“That we’re under attack from an unknown force. I described the, uh, the vessel and the bomb. Then I warned them to look out for any more of these things and watch for unwanted activity near the mine. Heaven forbid they should make the copper shortage worse!”
“What did they say?”
“Nothing helpful. There’s something else bothering me too.” I could tell: Father wasn’t exactly a monument to happiness. Even the frown lines on his forehead were getting frown lines of their own. He hadn’t slept at all – none of us had. His beard desperately needed grooming and his silvery hair stood out like it had been electrocuted. I couldn’t remember ever seeing him so stressed.
I could even guess what the additional bother was. “The engineers you sent to New Auckland,” I said. “Weren’t they meant to come back here for church?”
“Yes, they were.”
“But you haven’t seen them?”
“No, Kopra. Not a word from them on the radio, either. No matter how busy they may be over there, they’re not the type to miss church or forget an order from me!”
“You… boss them around?” Chiara raised her eyebrows.
“I’m cursed with status, my dear. I can give orders, but I also have the darkest responsibilities of the Guild of Engineers. This is where I need some help. I’d prefer if just Kopra came with me, but if you’re okay with keeping it secret, Chiara…”
“What do you mean, Father? Sorry, but I don’t follow you.”
Father glanced around him to make sure nobody else was listening. I couldn’t see any other folks on the hill. Below us, on the gravel path winding to the west, a small crowd headed back home. They were surely too far away to hear us. Nevertheless, Father wouldn’t say much more until we had privacy.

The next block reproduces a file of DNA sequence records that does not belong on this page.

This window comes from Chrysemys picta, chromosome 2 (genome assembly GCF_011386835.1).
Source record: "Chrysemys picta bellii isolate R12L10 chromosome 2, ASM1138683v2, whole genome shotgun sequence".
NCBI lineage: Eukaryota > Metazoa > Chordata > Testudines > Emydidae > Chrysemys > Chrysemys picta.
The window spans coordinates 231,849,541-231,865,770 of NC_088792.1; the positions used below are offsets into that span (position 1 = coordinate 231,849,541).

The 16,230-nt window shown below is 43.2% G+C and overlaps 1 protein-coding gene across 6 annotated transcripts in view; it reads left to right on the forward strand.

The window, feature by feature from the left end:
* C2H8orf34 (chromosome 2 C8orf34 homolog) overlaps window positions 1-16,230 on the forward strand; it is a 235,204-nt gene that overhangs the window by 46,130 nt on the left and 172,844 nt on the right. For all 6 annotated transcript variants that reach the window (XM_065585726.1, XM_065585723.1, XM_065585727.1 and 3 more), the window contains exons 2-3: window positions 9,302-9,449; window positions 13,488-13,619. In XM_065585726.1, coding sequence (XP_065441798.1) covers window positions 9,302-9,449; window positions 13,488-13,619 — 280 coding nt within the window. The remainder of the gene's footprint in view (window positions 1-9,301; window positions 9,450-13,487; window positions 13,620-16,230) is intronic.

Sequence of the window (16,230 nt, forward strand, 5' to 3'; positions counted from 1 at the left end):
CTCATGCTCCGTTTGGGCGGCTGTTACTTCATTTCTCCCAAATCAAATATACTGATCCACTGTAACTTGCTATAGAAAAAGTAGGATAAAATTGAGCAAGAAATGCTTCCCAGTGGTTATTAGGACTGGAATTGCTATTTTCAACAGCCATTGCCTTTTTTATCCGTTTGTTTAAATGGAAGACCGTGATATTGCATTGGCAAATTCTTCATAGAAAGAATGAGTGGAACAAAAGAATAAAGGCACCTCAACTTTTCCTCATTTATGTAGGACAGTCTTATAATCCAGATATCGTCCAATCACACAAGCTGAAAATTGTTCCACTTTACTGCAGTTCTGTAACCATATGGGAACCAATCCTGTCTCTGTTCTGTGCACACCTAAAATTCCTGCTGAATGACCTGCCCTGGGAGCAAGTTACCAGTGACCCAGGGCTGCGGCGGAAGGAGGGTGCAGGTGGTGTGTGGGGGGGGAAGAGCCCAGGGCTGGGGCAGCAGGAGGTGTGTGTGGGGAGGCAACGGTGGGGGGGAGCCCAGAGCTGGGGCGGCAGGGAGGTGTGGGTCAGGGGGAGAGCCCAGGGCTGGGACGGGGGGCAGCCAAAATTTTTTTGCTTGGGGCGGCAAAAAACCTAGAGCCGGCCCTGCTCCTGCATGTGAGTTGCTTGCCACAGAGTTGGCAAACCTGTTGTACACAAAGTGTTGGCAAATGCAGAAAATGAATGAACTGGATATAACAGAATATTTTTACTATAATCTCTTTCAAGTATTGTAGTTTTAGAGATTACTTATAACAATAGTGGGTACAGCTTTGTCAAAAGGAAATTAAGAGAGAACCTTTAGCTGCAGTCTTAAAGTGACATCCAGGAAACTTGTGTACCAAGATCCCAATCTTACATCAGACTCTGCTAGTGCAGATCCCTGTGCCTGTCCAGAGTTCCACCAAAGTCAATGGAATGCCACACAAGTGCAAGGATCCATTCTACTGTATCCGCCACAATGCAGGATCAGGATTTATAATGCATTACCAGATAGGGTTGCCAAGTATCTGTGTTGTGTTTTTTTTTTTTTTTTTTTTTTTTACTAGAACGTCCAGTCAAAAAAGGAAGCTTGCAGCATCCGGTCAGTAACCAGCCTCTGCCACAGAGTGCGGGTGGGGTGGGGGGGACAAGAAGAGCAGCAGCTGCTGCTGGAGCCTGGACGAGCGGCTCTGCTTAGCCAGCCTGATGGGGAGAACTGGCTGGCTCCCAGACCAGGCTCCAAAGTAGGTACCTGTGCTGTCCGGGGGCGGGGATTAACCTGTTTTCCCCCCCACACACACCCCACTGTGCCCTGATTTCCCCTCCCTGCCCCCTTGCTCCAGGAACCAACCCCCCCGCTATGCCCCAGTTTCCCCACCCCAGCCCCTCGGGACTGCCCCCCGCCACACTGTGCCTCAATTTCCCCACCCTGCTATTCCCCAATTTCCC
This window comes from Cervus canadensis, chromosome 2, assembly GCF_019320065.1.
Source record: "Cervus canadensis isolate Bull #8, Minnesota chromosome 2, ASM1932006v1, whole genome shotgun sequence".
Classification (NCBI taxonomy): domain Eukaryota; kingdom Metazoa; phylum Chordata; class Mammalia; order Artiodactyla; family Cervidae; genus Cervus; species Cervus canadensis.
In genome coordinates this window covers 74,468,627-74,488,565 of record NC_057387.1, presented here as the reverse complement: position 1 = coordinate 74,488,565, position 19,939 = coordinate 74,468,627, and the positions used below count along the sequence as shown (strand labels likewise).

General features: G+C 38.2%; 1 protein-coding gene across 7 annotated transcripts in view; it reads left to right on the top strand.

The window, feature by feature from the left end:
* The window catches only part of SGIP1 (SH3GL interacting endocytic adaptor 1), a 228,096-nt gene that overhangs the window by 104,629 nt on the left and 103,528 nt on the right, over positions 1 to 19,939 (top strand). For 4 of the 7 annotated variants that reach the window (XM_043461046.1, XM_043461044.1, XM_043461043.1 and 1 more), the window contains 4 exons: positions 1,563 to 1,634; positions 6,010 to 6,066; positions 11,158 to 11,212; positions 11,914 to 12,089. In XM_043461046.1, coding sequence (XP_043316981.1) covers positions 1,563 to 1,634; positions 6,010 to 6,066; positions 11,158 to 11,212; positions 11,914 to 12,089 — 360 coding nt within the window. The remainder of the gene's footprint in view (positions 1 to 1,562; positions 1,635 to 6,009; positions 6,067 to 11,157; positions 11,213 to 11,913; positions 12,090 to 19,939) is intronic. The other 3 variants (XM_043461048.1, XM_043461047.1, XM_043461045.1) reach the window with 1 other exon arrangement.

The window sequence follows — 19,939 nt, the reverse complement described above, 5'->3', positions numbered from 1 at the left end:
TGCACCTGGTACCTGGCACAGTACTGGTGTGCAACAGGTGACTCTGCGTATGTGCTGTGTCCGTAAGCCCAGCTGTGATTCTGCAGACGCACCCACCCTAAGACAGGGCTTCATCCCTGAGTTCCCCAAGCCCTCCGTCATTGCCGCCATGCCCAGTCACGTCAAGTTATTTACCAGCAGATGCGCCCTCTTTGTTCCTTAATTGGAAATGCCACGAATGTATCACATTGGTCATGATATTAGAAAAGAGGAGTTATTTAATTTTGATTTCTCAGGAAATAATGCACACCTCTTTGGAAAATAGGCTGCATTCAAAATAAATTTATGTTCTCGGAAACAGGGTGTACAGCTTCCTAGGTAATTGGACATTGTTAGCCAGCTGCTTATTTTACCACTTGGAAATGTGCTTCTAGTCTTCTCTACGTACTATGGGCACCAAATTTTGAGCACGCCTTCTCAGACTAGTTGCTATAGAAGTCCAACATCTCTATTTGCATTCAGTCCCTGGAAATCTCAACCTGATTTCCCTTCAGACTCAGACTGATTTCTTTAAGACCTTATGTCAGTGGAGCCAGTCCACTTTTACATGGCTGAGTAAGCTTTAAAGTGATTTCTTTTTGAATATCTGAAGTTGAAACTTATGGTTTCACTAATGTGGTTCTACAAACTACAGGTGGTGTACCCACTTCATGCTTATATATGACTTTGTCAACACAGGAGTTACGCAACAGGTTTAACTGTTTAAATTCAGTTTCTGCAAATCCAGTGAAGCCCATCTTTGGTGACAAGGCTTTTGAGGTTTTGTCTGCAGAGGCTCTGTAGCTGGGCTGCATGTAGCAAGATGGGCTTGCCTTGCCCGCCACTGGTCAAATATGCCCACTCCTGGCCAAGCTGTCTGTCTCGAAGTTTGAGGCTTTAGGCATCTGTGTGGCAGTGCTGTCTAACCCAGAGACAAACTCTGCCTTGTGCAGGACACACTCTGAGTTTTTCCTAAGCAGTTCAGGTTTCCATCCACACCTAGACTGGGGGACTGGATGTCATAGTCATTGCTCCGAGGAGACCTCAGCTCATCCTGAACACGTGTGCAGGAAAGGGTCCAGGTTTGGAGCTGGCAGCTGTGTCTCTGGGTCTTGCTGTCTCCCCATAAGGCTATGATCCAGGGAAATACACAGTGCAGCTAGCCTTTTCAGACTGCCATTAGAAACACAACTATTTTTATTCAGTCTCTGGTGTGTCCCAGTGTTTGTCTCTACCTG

“Follow me if you want to help,” he said. With that, he marched toward the black peak towering over us, where the Guild itself was tucked away.
For a moment, Chiara and I stood there, watching him walk away in confusion. Then I regained my senses. “Hey,” I said, “you can go back to the shop if you want, Mother will be there by now.”
“Uh, I think I’d rather go with you, if that’s okay.” She bit her lip and looked at her shoes, which had disappeared into the crisp grass. “You and your dad are the only people I feel safe around. I know that sounds crazy, but-“
“Don’t worry, I said I’d look after you, and I will. Just don’t expect too much if a blazing red spaceship shows up. By the way,” I continued as we set off after Father, “what does ‘dad’ mean?”
“Oh. It’s just another term for ‘Father.’”
“Hmm. Maybe I should use it. Less syllables.” It didn’t take long to catch up to the dad in question. I called out to him. “Are you taking us into the Guild?”
With his free hand, he ushered us closer so he didn’t have to shout the response. Again he scanned the surroundings, checking for eavesdroppers. Then he replied, “No, not the Guild of Engineers. There’s another tunnel inside the mountain, usually forbidden.”
“Kopra, do you remember, when you were twelve years old, you were out here playing with Gafra and the two of you stumbled upon a locked door in a cave? I told you that behind the door was the most excruciatingly painful death you could imagine.”
That rang a sufficient number of bells. “Yeah, I remember.”